If you realize over time that there are certain people that are raining on your parade, then you have to find ways to interact with them less and interact more with the people that bring you joy. I have an aunt I joke about. She’s like, “What’s gonna go wrong this week?” I’m like, “I didn’t think about that until you brought it up. Thank you very much.” I’ve got to limit exposure to Aunt Mary. Because Aunt Mary is going to be a trigger for me. That is managing really smartly.
You’ve pointed out that before people can start learning to manage our feelings, we have to recognize them and accept them without judgment. You’ve said you want us to be “emotion scientists,” not “emotion judges.” What does that mean? And what tips do you have for how teachers can do that?
Of course. The first thing about feelings is that there’s no such thing as a good or bad emotion. Emotions are emotions. Anxiety is not a bad emotion. It’s really important. If there’s a lot of uncertainty, I’m going to be anxious. It doesn’t mean that I have to allow that feeling to take over my entire life. I can learn how to be anxious and still be productive and kind. The second is that you have to give yourself and everyone else the permission to feel.
The third piece is that when you understand that emotions are information, then it’s [a matter of] saying, “What’s the first step to really building that skill?” And that’s just asking yourself the simple question: “Am I that scientist or judge? Am I open and curious, or am I critical?”
A part of that is our attitudes about the times we fail at these skills. During the last couple of months, I’ve failed terrifically in regulating my own feelings because I’m just like, ready to lose it. My point is that life brings unexpected experiences you have to deal with. And so I have said some things that were not kind.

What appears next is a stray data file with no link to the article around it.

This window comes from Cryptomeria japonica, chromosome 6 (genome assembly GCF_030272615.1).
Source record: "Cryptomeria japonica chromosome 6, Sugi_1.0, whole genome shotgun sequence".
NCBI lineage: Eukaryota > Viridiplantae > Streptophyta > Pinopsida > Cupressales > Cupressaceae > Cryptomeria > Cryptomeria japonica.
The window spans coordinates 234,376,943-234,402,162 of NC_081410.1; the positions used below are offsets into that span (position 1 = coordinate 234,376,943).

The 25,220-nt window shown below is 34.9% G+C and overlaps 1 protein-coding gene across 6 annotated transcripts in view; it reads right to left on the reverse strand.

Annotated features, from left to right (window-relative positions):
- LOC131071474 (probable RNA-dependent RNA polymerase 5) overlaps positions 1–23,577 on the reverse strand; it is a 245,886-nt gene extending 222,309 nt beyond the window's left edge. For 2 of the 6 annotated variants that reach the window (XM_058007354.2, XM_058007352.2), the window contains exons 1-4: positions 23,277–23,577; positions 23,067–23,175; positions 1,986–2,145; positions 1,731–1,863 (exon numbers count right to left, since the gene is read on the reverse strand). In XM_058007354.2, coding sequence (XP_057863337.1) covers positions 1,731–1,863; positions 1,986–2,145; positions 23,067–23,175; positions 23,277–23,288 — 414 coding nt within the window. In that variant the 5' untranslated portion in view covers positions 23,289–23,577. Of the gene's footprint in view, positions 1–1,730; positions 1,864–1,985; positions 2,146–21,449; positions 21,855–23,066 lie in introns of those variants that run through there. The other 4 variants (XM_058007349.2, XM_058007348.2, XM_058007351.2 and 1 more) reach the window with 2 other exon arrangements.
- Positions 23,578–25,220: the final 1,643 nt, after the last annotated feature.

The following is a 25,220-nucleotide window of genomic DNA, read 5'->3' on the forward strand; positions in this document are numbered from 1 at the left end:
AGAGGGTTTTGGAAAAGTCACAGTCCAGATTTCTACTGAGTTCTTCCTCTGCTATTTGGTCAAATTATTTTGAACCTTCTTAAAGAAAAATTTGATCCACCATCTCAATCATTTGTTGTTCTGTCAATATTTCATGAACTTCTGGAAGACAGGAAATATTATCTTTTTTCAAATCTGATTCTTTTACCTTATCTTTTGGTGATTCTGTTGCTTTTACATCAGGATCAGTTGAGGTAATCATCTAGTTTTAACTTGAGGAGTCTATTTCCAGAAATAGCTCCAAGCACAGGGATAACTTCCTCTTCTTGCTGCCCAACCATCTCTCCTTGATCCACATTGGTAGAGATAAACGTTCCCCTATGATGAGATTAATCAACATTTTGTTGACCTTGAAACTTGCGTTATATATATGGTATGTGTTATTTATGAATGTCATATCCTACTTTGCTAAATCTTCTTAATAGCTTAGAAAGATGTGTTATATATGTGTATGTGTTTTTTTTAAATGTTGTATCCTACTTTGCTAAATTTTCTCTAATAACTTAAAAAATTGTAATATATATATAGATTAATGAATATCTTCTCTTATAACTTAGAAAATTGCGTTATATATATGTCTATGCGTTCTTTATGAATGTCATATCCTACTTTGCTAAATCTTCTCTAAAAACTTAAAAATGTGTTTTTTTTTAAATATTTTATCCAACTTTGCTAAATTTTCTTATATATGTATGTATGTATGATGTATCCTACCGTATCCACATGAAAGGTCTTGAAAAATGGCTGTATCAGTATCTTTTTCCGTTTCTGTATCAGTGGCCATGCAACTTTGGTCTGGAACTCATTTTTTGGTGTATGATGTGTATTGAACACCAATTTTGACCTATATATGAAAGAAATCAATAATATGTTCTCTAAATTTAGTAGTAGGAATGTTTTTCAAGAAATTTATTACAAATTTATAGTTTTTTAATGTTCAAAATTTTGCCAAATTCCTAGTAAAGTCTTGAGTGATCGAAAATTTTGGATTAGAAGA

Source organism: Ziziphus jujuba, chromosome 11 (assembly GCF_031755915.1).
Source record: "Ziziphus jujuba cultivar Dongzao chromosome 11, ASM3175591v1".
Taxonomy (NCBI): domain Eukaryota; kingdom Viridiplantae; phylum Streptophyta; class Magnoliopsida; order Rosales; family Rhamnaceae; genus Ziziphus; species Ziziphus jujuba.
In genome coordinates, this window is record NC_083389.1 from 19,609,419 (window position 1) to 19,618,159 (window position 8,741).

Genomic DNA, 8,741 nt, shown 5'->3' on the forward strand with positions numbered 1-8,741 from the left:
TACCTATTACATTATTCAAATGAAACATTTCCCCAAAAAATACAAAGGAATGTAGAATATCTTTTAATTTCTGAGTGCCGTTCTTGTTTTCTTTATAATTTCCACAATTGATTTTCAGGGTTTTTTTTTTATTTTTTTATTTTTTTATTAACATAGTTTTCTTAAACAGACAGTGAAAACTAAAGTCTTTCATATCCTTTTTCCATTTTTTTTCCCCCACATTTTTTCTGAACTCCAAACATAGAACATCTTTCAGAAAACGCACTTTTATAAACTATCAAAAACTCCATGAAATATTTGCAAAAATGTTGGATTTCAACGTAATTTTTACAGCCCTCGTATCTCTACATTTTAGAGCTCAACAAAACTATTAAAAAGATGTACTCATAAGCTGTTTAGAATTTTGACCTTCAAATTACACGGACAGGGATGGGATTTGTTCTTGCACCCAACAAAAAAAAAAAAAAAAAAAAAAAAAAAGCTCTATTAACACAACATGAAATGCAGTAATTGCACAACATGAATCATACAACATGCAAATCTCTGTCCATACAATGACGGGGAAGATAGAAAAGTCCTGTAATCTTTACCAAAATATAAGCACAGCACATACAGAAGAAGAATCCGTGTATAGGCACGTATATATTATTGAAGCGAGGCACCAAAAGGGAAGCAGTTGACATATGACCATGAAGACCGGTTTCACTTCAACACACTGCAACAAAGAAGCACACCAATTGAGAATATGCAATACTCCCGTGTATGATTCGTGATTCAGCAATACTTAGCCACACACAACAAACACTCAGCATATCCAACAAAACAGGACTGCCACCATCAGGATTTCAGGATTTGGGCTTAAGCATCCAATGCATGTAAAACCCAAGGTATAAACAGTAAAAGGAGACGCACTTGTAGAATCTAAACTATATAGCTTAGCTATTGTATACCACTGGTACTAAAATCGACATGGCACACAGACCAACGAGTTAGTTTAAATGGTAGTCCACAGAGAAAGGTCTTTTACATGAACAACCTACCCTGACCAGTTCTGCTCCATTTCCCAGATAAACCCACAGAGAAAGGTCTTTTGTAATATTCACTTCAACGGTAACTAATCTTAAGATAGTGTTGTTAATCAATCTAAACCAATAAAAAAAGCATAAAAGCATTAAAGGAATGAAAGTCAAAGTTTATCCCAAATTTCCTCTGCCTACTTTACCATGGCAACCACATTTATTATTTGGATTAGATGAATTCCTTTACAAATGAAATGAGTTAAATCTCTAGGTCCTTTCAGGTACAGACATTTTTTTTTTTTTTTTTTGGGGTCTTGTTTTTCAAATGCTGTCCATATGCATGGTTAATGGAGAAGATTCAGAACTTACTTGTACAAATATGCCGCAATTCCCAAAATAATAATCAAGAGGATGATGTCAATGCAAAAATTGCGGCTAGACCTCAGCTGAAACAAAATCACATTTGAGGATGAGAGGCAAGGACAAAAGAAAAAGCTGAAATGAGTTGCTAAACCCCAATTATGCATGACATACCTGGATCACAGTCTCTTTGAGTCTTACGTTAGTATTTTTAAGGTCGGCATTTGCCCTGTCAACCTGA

Can I forgive myself for saying it? Can I get forgiven? And then, can I build that growth mindset and say, “You know, what? I really sucked at regulating this weekend. But can I start fresh Monday and work on it and build those skills?” And I think that’s so important to this work.
You’ve talked about forgiveness as a healthy emotional-regulation strategy. Can you share some thoughts on that?
Yeah. With the permission to feel comes permission to fail. I always joke, because here I am, a “leading expert” on emotional intelligence, I run a center at Yale University, and I’m messing up all the time. I come down thinking, “Marc, you’re the feelings master, and something happens when we’re making the food for the dogs and I’m like, argh!” You know?
My point here is that we have to be self-forgiving because we mess up. And also, this is our life’s journey. It isn’t a workshop, or a book, or [professional development] day. Then we realize that everybody around us is also going to fail. And we have to accept that.
People have bad days and people say things they regret and they don’t really mean it. And if we can’t forgive them, then how are we ever going to be in relationship?
And how does that apply to teachers in their work?
Take remote learning as an example. A lot of our negative talk is going to come from that like, “Oh, that lesson is so boring,” or “My students hate me and I’m never going to be effective.” And the list goes on, all the things teachers say to themselves when things don’t go as expected.
You’ve got to just take a deep breath and say to yourself something like, “You know something? I’m working my butt off. I’m trying. I’m in learning mode. ... And so I’m gonna make mistakes on that journey.” You’re human. It’s OK that lesson sucked. The next one will be better.
Coverage of social and emotional learning is supported in part by a grant from the NoVo Foundation, at www.novofoundation.org. Education Week retains sole editorial control over the content of this coverage.